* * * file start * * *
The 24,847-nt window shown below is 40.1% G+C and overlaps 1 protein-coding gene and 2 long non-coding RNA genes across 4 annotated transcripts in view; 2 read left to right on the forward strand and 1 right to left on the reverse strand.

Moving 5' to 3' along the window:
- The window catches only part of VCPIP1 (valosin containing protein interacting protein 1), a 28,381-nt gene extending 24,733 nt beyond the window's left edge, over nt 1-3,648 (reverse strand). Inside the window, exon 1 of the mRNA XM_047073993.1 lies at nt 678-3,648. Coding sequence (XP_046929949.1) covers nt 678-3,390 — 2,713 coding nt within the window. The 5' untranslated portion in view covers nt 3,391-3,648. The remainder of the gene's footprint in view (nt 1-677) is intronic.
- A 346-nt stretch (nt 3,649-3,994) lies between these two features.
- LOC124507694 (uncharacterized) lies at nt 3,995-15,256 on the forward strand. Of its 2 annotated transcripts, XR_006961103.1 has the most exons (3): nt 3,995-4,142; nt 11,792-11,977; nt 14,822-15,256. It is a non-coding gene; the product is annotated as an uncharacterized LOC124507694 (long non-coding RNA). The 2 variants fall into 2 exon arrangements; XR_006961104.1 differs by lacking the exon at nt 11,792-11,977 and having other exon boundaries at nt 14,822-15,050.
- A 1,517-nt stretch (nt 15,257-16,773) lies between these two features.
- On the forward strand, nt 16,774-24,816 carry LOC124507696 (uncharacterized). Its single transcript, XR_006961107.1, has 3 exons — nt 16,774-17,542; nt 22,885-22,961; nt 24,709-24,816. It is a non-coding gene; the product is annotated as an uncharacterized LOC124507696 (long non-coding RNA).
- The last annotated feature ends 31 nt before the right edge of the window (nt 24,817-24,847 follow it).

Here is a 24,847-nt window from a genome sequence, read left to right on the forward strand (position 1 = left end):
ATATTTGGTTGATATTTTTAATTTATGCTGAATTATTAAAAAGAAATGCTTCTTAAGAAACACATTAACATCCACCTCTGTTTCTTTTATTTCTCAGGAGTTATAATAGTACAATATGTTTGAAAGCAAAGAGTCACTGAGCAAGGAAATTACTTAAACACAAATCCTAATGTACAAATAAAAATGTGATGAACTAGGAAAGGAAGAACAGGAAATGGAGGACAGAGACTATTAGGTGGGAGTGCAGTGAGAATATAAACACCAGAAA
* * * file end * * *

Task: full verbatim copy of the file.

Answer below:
The 24,847-nt window shown below is 40.1% G+C and overlaps 1 protein-coding gene and 2 long non-coding RNA genes across 4 annotated transcripts in view; 2 read left to right on the forward strand and 1 right to left on the reverse strand.

Moving 5' to 3' along the window:
- The window catches only part of VCPIP1 (valosin containing protein interacting protein 1), a 28,381-nt gene extending 24,733 nt beyond the window's left edge, over nt 1-3,648 (reverse strand). Inside the window, exon 1 of the mRNA XM_047073993.1 lies at nt 678-3,648. Coding sequence (XP_046929949.1) covers nt 678-3,390 — 2,713 coding nt within the window. The 5' untranslated portion in view covers nt 3,391-3,648. The remainder of the gene's footprint in view (nt 1-677) is intronic.
- A 346-nt stretch (nt 3,649-3,994) lies between these two features.
- LOC124507694 (uncharacterized) lies at nt 3,995-15,256 on the forward strand. Of its 2 annotated transcripts, XR_006961103.1 has the most exons (3): nt 3,995-4,142; nt 11,792-11,977; nt 14,822-15,256. It is a non-coding gene; the product is annotated as an uncharacterized LOC124507694 (long non-coding RNA). The 2 variants fall into 2 exon arrangements; XR_006961104.1 differs by lacking the exon at nt 11,792-11,977 and having other exon boundaries at nt 14,822-15,050.
- A 1,517-nt stretch (nt 15,257-16,773) lies between these two features.
- On the forward strand, nt 16,774-24,816 carry LOC124507696 (uncharacterized). Its single transcript, XR_006961107.1, has 3 exons — nt 16,774-17,542; nt 22,885-22,961; nt 24,709-24,816. It is a non-coding gene; the product is annotated as an uncharacterized LOC124507696 (long non-coding RNA).
- The last annotated feature ends 31 nt before the right edge of the window (nt 24,817-24,847 follow it).

Here is a 24,847-nt window from a genome sequence, read left to right on the forward strand (position 1 = left end):
ATATTTGGTTGATATTTTTAATTTATGCTGAATTATTAAAAAGAAATGCTTCTTAAGAAACACATTAACATCCACCTCTGTTTCTTTTATTTCTCAGGAGTTATAATAGTACAATATGTTTGAAAGCAAAGAGTCACTGAGCAAGGAAATTACTTAAACACAAATCCTAATGTACAAATAAAAATGTGATGAACTAGGAAAGGAAGAACAGGAAATGGAGGACAGAGACTATTAGGTGGGAGTGCAGTGAGAATATAAACACCAGAAA